Project: Livewell Arts Festival
The Livewell Arts Festival evolved through the ideas and ambitions of the Plymouth Mental Health and Wellbeing, Arts and Creativity Forum, a local working group set up to promote mental health, wellbeing and recovery, as well as challenge preconceived ideas about mental ill-health, via cultural and creative arts.
Run by the Livewell Team at Plymouth Community Healthcare in conjunction with the Forum, it was part of the local ‘Winning Ways to Mental Health and Wellbeing’ initiative which was based on The Five Ways to Wellbeing. This initiative was developed by NEF in 2008 from evidence gathered in the UK government’s Foresight Project on Mental Capital and Wellbeing.
The mental health needs of people in Plymouth are estimated to be over 20% higher than would be expected for a city of its size. Over 40,000 people are likely to have a common mental health problem such as depression or anxiety and only half may need specialist treatment.
The focus of the festival was to promote and celebrate creativity and mental health and wellbeing. It was also to challenge perceptions around mental illness, make connections through the arts and being creative, and encourage participation in creativity and the arts.
Its events were held in a variety of local settings, including community centres, parks, cafés, care centres and mental health facilities, and targeted vulnerable populations such as people with severe and enduring mental health problems, people with learning disabilities, men, work places, older people and carers.
The festival was supported by a wide range of arts, voluntary, community and health organisations in and around Plymouth. These groups provide diverse and innovative art and creative opportunities for a wide range of people and have also provided unique opportunities for the festival, utilising local talent and creativity.
Having potentially involved nearly half of the population in Plymouth, the programme had a robust life course and incorporated community-centred approaches with local events that included creative workshops and taster sessions, art seminars, exhibitions and opportunities for CreativiTEA and Talk.
The evaluation of the programme reinforces much of the verbal feedback by demonstrating a high level of interest and support for the festival. 26% of the events were existing services including training and service user and support groups for people with lived experience of mental ill-health helping to raise the awareness of services and support available in Plymouth.
This project has also been commended in the Public Health Minister's Award 2016.
Project: Under My Skin
Prompted by recent local and national success of a play highlighting and addressing difficult topics, Oxfordshire County Council funded a pilot project to commission a local theatre to develop and deliver a new play which raised the issue of self-harm in adolescents.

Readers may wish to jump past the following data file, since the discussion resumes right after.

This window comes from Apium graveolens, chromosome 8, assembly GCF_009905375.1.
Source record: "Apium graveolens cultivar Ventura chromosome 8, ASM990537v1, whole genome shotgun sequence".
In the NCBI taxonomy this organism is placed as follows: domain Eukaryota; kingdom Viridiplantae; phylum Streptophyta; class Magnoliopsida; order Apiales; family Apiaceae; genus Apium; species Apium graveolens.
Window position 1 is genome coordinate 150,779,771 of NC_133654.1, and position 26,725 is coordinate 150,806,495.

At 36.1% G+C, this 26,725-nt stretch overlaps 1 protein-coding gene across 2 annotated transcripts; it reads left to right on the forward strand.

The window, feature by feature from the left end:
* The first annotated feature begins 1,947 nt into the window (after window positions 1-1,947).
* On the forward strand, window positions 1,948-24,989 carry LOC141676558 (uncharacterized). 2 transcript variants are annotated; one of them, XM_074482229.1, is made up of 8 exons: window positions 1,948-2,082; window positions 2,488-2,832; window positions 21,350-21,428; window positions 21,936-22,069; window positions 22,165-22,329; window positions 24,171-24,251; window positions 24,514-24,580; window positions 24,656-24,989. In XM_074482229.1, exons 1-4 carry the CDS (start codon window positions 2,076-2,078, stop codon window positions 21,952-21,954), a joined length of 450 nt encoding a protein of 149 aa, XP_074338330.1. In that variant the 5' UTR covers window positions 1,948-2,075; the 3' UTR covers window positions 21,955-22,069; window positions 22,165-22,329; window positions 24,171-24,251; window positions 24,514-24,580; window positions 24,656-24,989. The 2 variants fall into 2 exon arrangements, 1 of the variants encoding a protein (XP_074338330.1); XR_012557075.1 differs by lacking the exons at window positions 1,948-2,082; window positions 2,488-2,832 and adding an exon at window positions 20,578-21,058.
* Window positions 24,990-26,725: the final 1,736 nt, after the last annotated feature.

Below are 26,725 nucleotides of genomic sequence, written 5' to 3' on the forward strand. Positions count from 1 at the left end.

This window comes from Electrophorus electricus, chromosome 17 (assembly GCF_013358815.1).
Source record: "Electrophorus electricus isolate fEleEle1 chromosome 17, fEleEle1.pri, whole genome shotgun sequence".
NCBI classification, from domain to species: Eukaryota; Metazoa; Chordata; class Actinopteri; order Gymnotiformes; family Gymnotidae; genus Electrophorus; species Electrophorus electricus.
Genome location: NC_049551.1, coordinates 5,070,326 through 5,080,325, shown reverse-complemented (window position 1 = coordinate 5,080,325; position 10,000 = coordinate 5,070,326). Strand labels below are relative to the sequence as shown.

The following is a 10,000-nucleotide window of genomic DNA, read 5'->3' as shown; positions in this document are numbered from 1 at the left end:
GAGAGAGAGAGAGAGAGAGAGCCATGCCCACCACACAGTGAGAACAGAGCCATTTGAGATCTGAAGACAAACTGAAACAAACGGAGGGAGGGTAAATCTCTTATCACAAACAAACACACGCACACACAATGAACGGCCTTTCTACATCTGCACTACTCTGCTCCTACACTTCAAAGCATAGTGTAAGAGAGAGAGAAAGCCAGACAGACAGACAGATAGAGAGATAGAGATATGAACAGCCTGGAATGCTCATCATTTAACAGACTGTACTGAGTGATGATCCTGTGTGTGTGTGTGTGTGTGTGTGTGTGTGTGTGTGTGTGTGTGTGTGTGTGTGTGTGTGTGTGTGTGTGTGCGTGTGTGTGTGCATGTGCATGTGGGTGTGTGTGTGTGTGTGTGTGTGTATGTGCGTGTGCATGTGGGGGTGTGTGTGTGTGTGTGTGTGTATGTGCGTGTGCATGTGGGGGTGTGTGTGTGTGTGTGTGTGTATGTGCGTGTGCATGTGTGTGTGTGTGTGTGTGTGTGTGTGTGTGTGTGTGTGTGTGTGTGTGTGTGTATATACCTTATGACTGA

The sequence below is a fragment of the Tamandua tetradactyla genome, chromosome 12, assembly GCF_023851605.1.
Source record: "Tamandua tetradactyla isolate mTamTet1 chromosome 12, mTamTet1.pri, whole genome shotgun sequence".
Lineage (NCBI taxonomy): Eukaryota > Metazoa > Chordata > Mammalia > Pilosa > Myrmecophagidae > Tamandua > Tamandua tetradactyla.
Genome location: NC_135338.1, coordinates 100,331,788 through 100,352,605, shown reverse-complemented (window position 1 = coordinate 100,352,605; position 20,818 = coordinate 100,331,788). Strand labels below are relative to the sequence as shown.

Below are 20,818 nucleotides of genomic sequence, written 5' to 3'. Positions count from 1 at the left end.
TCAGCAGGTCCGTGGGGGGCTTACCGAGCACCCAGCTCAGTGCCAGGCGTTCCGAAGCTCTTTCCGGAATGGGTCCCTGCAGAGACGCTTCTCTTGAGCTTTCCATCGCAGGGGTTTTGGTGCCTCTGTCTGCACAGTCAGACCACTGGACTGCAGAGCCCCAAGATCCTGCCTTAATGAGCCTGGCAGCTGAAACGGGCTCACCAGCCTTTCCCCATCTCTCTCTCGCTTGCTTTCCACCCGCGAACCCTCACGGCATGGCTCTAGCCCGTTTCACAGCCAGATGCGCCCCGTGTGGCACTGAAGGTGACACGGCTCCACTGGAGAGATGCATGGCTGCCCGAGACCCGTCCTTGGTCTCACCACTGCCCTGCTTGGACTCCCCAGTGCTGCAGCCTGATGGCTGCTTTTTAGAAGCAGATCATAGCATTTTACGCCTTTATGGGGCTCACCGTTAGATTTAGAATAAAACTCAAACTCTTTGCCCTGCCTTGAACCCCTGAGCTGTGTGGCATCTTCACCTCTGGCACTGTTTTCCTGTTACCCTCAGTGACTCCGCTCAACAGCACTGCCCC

It was also inspired by research that demonstrated the use of theatre as a successful way of communicating health messages to young people, particularly around reducing stigma of mental health issues.
The Pegasus Theatre carefully researched the script, while employing actors from black, Asian and minority ethnic (BAME) communities to play the characters, using a storyline where a male was self-harming to ensure representation of cultural and gender diversity.
As well as providing a view of self-harm through a young person's experience, the play identified routes of support such as the School Health Nursing (SHN) service. This was reiterated through the information that came with the play which also signposted pupils to other local support networks.
Using minimal props and space enabled the play to be performed in a variety of spaces. A pre-performance presentation was also prepared for teachers to support them in raising the issue with young people.
Project: A triage intervention for ambulance service patients with mental health issues
Yorkshire Ambulance Service (YAS) piloted specialist triage by mental health nurses in the Emergency Operations Centre (EOC) which was then subsequently implemented. This initiative is one of several ways YAS is working to improve care for patients with mental health problems.
YAS identified significant demand from calls relating to mental health problems, which jeopardised performance on responses for other life threatening emergencies. YAS staff also raised concerns over insufficient availability and access to alternative care pathways for patients with mental health problems, reporting frustration in having little option other than to send ambulances.
Having secured Clinical Commissioning Group (CCG) funding, setup involved the rapid recruitment of agency mental health nurses and development of key safety, governance, assessment and audit documents.
Staff identified several key benefits including improved patient assessment and support, improved access and communication with external agencies, as well as improvements in EOC workforce communication and morale. It also enhanced their ability to assess and support mental health patients in a way that non-specialist staff could not.
This project contributed to a reduction in the excess under 75 mortality rate in adults with serious mental illness together with the suicide rate indicator as part of the healthcare and premature mortality domain.